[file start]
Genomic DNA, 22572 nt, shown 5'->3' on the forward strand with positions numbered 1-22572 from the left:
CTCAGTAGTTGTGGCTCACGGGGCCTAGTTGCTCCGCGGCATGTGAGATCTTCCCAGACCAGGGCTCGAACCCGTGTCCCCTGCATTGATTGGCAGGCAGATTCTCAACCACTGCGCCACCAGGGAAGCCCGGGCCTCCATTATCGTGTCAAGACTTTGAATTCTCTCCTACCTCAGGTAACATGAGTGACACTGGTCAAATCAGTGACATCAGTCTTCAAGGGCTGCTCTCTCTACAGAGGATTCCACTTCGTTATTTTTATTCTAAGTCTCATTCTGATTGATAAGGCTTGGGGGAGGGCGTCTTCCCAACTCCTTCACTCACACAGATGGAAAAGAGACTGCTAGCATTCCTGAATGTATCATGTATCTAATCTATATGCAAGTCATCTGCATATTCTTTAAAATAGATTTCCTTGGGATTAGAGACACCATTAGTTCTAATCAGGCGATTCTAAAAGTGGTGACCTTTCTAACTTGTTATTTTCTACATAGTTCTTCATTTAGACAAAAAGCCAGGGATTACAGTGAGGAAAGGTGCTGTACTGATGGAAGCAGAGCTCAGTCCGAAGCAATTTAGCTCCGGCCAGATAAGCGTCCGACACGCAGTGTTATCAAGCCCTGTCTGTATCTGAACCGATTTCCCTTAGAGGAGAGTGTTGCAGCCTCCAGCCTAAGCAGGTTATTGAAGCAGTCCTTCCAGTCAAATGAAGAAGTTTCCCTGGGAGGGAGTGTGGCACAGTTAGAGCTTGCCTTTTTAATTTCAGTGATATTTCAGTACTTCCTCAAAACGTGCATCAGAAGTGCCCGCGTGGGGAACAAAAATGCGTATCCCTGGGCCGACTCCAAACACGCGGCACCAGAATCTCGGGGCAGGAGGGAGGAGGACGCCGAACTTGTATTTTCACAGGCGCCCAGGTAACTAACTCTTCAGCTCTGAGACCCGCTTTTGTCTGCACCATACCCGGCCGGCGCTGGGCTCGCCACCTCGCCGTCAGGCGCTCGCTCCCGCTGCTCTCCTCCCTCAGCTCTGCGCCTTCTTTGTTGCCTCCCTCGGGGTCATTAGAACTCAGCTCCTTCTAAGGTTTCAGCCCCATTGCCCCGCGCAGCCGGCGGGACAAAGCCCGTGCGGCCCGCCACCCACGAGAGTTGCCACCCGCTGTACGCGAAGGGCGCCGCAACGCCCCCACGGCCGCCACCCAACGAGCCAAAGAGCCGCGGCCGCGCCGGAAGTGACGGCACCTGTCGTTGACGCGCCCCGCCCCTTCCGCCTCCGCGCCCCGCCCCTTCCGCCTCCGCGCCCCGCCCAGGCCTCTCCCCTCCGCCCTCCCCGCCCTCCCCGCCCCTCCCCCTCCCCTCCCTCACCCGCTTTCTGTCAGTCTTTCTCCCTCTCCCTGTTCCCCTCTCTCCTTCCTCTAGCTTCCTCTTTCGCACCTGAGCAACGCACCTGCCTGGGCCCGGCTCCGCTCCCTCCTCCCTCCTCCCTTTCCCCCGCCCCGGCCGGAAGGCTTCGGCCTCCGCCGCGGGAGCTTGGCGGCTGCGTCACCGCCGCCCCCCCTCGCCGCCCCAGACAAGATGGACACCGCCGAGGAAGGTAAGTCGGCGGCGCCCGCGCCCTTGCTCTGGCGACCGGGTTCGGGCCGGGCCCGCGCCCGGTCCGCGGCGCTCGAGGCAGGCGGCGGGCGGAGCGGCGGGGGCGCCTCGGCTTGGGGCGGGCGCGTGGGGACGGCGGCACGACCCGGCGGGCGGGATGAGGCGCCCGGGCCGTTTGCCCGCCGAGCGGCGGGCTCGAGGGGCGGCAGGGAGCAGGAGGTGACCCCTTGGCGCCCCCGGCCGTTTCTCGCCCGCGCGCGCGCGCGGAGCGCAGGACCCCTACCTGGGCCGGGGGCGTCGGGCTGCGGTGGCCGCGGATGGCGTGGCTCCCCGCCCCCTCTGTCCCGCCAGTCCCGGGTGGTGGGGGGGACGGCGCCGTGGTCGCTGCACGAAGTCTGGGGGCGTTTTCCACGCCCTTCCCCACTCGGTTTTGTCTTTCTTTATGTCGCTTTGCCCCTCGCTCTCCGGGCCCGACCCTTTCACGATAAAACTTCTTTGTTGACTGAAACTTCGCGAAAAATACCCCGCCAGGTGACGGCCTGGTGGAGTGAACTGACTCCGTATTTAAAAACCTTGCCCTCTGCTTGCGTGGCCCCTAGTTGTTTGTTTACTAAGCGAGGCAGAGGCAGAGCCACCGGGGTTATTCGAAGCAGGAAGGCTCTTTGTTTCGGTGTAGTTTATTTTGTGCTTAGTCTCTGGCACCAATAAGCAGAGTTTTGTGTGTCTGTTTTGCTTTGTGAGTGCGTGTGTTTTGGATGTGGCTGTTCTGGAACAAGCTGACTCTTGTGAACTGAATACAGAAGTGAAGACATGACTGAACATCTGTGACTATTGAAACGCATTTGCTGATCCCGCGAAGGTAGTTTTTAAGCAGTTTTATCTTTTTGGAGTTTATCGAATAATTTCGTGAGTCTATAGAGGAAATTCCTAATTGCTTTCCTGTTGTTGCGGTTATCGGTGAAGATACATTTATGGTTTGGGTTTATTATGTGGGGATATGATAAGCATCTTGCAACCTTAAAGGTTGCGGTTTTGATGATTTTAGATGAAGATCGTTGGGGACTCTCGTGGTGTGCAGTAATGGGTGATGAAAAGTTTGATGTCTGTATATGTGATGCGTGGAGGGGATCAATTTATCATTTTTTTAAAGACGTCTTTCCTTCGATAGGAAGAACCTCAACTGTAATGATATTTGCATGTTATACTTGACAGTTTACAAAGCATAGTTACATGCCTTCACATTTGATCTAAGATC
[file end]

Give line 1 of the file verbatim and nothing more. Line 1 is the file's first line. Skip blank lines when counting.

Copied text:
Genomic DNA, 22572 nt, shown 5'->3' on the forward strand with positions numbered 1-22572 from the left: